Matt Hancock, the former health secretary, has been accused of using the covid emergency to help his friend and former landlord of his local pub, Alex Bourne, to land a lucrative £40m covid contract despite having no relevant experience.
Speaking in the House of Commons, Hancock said these allegations were a “slur” and “the man in question never got nor applied for a contract from the government or the NHS”.
And in answer to the allegation that Bourne’s company, Hinpack, was the main and only sub-contractor actually supplying the £40m worth of testing equipment Hancock said, “the Department of Health and the NHS does not have any say in sub-contracting arrangements”.
This is, of course, arrant nonsense. Let’s examine these claims in detail. First, a declaration of interest. I have been party to several government contracts and bids for government contracts, so I have a little insight into how the system works.
Governments buy stuff
Government normally spends around £300bn a year buying goods and services from the private sector. At the start of the pandemic, by July 2020, they had spent £18bn on covid-related contracts alone, 90 percent through the Department of Health and Social Care (DHSC). So how do they do it?
Contracting and sub-contracting
Contracting with government is not easy – precisely because they use very extensive contracting terms and conditions. Indeed, there has been a drift in recent years to only very large organisations winning government contracts because they are so tight and detailed and only big companies can cope with them easily.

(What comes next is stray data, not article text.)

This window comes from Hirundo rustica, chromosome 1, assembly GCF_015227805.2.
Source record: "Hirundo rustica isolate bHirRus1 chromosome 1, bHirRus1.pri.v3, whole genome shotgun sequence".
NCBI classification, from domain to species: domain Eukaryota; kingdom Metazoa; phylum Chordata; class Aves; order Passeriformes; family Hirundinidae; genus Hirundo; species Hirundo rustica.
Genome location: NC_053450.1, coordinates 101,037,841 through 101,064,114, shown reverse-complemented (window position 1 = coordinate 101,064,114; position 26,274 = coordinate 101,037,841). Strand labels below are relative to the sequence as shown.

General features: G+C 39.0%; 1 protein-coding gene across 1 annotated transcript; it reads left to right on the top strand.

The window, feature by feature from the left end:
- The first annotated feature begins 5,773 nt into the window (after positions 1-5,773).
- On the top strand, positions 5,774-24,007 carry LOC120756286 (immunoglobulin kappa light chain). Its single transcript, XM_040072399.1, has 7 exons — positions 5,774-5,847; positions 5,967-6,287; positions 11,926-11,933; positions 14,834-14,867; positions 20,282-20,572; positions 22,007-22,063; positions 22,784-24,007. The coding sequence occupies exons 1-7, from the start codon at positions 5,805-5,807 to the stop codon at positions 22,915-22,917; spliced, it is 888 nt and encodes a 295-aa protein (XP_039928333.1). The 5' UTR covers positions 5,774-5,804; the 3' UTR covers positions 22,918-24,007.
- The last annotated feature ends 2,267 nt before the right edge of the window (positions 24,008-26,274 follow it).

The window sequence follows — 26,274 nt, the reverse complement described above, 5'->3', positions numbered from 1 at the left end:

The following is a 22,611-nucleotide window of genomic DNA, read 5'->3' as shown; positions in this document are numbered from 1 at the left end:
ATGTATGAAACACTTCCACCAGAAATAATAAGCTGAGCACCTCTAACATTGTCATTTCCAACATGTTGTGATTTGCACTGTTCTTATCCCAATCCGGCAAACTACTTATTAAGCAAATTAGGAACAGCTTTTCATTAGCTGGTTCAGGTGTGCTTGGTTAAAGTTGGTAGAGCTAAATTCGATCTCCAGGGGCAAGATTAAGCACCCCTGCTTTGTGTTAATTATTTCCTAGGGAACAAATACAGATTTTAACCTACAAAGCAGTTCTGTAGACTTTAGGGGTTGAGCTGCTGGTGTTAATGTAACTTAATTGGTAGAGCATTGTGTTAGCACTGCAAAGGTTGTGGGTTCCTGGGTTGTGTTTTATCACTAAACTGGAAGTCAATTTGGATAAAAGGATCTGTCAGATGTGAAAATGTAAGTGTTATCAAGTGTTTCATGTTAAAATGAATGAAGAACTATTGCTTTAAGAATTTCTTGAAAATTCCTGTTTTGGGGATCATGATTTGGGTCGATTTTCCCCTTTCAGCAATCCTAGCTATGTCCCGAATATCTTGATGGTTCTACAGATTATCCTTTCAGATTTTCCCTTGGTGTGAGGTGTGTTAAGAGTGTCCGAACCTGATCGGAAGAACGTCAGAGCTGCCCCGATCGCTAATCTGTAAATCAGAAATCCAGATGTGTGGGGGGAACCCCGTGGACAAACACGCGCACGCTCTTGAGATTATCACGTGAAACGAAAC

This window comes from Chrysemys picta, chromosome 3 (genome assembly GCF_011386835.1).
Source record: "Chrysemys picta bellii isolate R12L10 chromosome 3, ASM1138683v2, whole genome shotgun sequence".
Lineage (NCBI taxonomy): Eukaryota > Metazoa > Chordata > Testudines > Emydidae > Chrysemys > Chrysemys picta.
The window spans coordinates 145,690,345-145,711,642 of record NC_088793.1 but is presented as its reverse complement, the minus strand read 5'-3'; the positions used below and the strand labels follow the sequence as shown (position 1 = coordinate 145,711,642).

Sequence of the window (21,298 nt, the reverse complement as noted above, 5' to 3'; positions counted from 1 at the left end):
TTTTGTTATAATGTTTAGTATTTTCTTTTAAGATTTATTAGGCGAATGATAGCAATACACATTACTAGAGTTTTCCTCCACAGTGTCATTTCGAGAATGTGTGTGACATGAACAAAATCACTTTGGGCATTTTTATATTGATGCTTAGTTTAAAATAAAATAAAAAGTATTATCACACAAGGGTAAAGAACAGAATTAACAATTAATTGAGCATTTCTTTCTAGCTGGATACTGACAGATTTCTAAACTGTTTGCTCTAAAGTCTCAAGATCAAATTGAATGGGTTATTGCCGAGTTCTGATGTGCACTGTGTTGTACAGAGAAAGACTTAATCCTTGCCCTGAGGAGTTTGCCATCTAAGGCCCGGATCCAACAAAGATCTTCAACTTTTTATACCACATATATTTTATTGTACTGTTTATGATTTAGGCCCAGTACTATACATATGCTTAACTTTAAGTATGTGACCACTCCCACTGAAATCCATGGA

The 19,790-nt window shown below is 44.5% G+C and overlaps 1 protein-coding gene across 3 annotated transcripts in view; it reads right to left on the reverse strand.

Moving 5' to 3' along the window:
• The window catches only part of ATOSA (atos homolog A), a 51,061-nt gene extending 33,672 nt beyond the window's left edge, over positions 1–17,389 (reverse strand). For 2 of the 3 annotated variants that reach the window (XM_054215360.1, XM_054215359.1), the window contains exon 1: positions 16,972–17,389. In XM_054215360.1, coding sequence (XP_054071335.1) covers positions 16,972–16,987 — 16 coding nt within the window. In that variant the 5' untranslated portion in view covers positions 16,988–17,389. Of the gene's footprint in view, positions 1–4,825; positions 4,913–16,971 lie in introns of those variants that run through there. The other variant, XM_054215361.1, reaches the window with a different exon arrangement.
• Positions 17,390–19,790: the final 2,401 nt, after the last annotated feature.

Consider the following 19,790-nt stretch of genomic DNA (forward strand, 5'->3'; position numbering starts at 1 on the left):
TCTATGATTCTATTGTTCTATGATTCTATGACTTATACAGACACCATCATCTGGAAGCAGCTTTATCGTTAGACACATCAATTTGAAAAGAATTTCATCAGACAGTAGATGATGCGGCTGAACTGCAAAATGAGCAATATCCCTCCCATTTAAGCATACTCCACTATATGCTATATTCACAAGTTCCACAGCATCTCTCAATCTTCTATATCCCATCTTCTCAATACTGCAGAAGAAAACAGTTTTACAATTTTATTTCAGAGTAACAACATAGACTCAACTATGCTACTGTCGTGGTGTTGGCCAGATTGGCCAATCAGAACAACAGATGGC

One thing they would rarely do is allow their main contractor freedom to sub-contract to anyone they fancied. Usually the sub-contractor is agreed in the contract, and vetted by the government organisation placing the contract.
As it was in this case. The main contractor was Alpha Laboratories who were already a major supplier to DHSC.
The contract agreed between Alpha and DHSC, signed by a civil servant on behalf of Hancock, specified that Hinpack would be sub-contracted to deliver the goods.
The barrister Jo Maugham of the Good Law Project obtained an unredacted copy of the contract which makes this quite clear.
So Hancock’s statement about sub-contracting is wrong in general – government contracts usually do specify who the sub-contractors are. With very good reason. Government has a duty to ensure value for money, as well as compliance with the law and policies it promotes on a range of issues. It cannot be seen to be using suppliers who don’t conform.
And it is wrong in this specific case. DHSC can and did ‘have a say’ in who the sub-contractors were: Alex Bourne’s Hinpack. Which as they were going to be the real supplier is hardly surprising.
Misleading statements from the former minister
His other statements that Bourne “never got nor applied for a contract from the government or the NHS” is technically true, but also very partial and misleading.
Bourne may not have directly applied for, or got, a contract but he clearly approached Hancock about doing the work.
As the Guardian reported: “Exchanges between [Hancock and Bourne] later emerged … showing the former health secretary had personally referred his old neighbour on to an official.”
This referral was through something called the ‘VIP scheme’, which allowed ministers, MPs and others to recommend firms for covid-related contracts fast-track. The National Audit Office (NAO) found that suppliers recommended through this VIP route were ten times more likely to win a contract than those applying by ordinary routes.
The NAO concluded that, “we cannot give assurance that government has adequately mitigated the increased risks arising from emergency procurement” including “risks such as perceived or actual conflicts of interest”.
Hancock’s attempt this week to vindicate himself and close the investigation into this specific case may well backfire. His ‘defence’ raises more questions and is less credible than he seems to think. He has clearly broken Denis Healey’s famous dictum for dealing with crises: ‘when you are in a hole, stop digging’. Perhaps Mr Hancock should stop swinging his shovel?